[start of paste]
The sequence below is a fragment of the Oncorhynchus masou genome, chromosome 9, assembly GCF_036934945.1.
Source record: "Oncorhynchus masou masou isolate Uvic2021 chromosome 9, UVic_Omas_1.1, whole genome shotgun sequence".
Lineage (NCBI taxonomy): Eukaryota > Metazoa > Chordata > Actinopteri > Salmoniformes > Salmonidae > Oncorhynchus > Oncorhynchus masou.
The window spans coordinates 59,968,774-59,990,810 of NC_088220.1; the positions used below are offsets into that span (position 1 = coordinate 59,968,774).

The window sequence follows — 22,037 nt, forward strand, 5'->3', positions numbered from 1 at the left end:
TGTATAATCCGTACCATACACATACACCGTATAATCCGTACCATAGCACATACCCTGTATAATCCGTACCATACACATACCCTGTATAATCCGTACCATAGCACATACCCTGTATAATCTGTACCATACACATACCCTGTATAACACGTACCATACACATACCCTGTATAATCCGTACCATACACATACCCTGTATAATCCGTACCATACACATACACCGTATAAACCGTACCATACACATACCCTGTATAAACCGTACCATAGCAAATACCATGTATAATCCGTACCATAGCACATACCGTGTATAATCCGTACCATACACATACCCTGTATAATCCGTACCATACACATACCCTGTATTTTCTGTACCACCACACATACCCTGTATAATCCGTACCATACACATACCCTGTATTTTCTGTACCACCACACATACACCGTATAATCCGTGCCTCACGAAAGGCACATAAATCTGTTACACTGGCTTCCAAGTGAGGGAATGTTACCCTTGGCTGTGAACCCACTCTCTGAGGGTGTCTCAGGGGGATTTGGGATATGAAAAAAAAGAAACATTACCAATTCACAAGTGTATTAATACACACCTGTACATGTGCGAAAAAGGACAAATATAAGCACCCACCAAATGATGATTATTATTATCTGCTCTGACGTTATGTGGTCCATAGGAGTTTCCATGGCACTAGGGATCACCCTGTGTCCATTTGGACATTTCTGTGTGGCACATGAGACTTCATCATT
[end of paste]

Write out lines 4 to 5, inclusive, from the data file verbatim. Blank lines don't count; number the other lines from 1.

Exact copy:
The window spans coordinates 59,968,774-59,990,810 of NC_088220.1; the positions used below are offsets into that span (position 1 = coordinate 59,968,774).

The window sequence follows — 22,037 nt, forward strand, 5'->3', positions numbered from 1 at the left end: